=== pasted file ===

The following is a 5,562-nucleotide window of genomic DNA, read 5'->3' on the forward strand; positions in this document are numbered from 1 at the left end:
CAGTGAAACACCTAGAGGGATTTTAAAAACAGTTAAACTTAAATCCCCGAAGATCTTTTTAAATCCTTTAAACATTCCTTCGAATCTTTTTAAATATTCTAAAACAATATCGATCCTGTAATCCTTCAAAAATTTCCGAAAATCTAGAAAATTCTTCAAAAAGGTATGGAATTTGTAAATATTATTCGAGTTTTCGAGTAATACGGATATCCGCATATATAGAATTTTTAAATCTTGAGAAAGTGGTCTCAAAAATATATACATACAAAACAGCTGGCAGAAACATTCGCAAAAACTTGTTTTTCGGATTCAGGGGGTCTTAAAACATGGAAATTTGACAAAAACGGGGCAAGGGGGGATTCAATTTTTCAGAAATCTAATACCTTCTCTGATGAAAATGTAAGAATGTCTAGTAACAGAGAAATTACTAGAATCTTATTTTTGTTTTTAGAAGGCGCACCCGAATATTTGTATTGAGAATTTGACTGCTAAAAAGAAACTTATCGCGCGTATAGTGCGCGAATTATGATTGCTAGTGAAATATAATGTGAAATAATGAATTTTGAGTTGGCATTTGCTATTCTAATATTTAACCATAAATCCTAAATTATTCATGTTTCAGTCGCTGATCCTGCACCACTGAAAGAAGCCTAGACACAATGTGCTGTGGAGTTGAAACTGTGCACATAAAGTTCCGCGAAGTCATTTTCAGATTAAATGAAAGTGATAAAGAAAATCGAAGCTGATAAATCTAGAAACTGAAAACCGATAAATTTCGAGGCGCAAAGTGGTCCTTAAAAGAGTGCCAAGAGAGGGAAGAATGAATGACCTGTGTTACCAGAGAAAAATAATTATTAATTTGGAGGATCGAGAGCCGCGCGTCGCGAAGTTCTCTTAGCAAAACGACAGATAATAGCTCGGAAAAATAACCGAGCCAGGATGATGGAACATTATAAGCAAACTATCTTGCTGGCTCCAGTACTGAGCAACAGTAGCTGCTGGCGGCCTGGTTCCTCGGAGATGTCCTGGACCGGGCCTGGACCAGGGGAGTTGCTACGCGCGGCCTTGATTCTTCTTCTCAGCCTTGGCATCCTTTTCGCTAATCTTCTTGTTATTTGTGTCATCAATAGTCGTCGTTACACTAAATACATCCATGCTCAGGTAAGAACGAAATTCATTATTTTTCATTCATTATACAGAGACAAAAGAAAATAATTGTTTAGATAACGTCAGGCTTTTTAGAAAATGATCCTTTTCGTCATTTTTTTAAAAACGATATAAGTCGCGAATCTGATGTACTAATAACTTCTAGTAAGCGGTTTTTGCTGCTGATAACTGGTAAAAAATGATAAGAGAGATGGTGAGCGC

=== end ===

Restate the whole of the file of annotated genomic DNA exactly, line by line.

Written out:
The following is a 5,562-nucleotide window of genomic DNA, read 5'->3' on the forward strand; positions in this document are numbered from 1 at the left end:
CAGTGAAACACCTAGAGGGATTTTAAAAACAGTTAAACTTAAATCCCCGAAGATCTTTTTAAATCCTTTAAACATTCCTTCGAATCTTTTTAAATATTCTAAAACAATATCGATCCTGTAATCCTTCAAAAATTTCCGAAAATCTAGAAAATTCTTCAAAAAGGTATGGAATTTGTAAATATTATTCGAGTTTTCGAGTAATACGGATATCCGCATATATAGAATTTTTAAATCTTGAGAAAGTGGTCTCAAAAATATATACATACAAAACAGCTGGCAGAAACATTCGCAAAAACTTGTTTTTCGGATTCAGGGGGTCTTAAAACATGGAAATTTGACAAAAACGGGGCAAGGGGGGATTCAATTTTTCAGAAATCTAATACCTTCTCTGATGAAAATGTAAGAATGTCTAGTAACAGAGAAATTACTAGAATCTTATTTTTGTTTTTAGAAGGCGCACCCGAATATTTGTATTGAGAATTTGACTGCTAAAAAGAAACTTATCGCGCGTATAGTGCGCGAATTATGATTGCTAGTGAAATATAATGTGAAATAATGAATTTTGAGTTGGCATTTGCTATTCTAATATTTAACCATAAATCCTAAATTATTCATGTTTCAGTCGCTGATCCTGCACCACTGAAAGAAGCCTAGACACAATGTGCTGTGGAGTTGAAACTGTGCACATAAAGTTCCGCGAAGTCATTTTCAGATTAAATGAAAGTGATAAAGAAAATCGAAGCTGATAAATCTAGAAACTGAAAACCGATAAATTTCGAGGCGCAAAGTGGTCCTTAAAAGAGTGCCAAGAGAGGGAAGAATGAATGACCTGTGTTACCAGAGAAAAATAATTATTAATTTGGAGGATCGAGAGCCGCGCGTCGCGAAGTTCTCTTAGCAAAACGACAGATAATAGCTCGGAAAAATAACCGAGCCAGGATGATGGAACATTATAAGCAAACTATCTTGCTGGCTCCAGTACTGAGCAACAGTAGCTGCTGGCGGCCTGGTTCCTCGGAGATGTCCTGGACCGGGCCTGGACCAGGGGAGTTGCTACGCGCGGCCTTGATTCTTCTTCTCAGCCTTGGCATCCTTTTCGCTAATCTTCTTGTTATTTGTGTCATCAATAGTCGTCGTTACACTAAATACATCCATGCTCAGGTAAGAACGAAATTCATTATTTTTCATTCATTATACAGAGACAAAAGAAAATAATTGTTTAGATAACGTCAGGCTTTTTAGAAAATGATCCTTTTCGTCATTTTTTTAAAAACGATATAAGTCGCGAATCTGATGTACTAATAACTTCTAGTAAGCGGTTTTTGCTGCTGATAACTGGTAAAAAATGATAAGAGAGATGGTGAGCGC